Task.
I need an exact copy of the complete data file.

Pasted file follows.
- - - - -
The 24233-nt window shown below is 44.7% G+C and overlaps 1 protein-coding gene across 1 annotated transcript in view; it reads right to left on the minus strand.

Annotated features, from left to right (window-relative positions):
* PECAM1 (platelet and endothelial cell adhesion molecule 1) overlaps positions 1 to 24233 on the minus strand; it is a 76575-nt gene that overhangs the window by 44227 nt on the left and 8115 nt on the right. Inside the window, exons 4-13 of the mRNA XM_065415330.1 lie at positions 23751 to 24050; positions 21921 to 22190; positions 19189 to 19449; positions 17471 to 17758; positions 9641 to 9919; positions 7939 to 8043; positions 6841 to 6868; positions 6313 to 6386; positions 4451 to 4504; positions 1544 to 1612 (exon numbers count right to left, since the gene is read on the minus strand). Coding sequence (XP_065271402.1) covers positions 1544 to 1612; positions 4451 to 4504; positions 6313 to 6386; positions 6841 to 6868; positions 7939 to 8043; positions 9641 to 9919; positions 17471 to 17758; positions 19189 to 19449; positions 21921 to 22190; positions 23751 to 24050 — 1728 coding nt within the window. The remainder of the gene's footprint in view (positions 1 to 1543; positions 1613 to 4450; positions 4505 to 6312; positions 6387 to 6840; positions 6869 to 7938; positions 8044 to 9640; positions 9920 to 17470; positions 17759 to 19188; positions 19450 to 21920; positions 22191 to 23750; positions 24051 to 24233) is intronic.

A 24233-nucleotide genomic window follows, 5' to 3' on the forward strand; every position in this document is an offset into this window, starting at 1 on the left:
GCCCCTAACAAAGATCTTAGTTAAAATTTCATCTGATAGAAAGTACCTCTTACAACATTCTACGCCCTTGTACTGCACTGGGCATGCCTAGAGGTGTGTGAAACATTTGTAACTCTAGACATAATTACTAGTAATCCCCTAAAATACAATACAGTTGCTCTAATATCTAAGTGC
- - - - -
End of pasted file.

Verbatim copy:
The 24233-nt window shown below is 44.7% G+C and overlaps 1 protein-coding gene across 1 annotated transcript in view; it reads right to left on the minus strand.

Annotated features, from left to right (window-relative positions):
* PECAM1 (platelet and endothelial cell adhesion molecule 1) overlaps positions 1 to 24233 on the minus strand; it is a 76575-nt gene that overhangs the window by 44227 nt on the left and 8115 nt on the right. Inside the window, exons 4-13 of the mRNA XM_065415330.1 lie at positions 23751 to 24050; positions 21921 to 22190; positions 19189 to 19449; positions 17471 to 17758; positions 9641 to 9919; positions 7939 to 8043; positions 6841 to 6868; positions 6313 to 6386; positions 4451 to 4504; positions 1544 to 1612 (exon numbers count right to left, since the gene is read on the minus strand). Coding sequence (XP_065271402.1) covers positions 1544 to 1612; positions 4451 to 4504; positions 6313 to 6386; positions 6841 to 6868; positions 7939 to 8043; positions 9641 to 9919; positions 17471 to 17758; positions 19189 to 19449; positions 21921 to 22190; positions 23751 to 24050 — 1728 coding nt within the window. The remainder of the gene's footprint in view (positions 1 to 1543; positions 1613 to 4450; positions 4505 to 6312; positions 6387 to 6840; positions 6869 to 7938; positions 8044 to 9640; positions 9920 to 17470; positions 17759 to 19188; positions 19450 to 21920; positions 22191 to 23750; positions 24051 to 24233) is intronic.

A 24233-nucleotide genomic window follows, 5' to 3' on the forward strand; every position in this document is an offset into this window, starting at 1 on the left:
GCCCCTAACAAAGATCTTAGTTAAAATTTCATCTGATAGAAAGTACCTCTTACAACATTCTACGCCCTTGTACTGCACTGGGCATGCCTAGAGGTGTGTGAAACATTTGTAACTCTAGACATAATTACTAGTAATCCCCTAAAATACAATACAGTTGCTCTAATATCTAAGTGC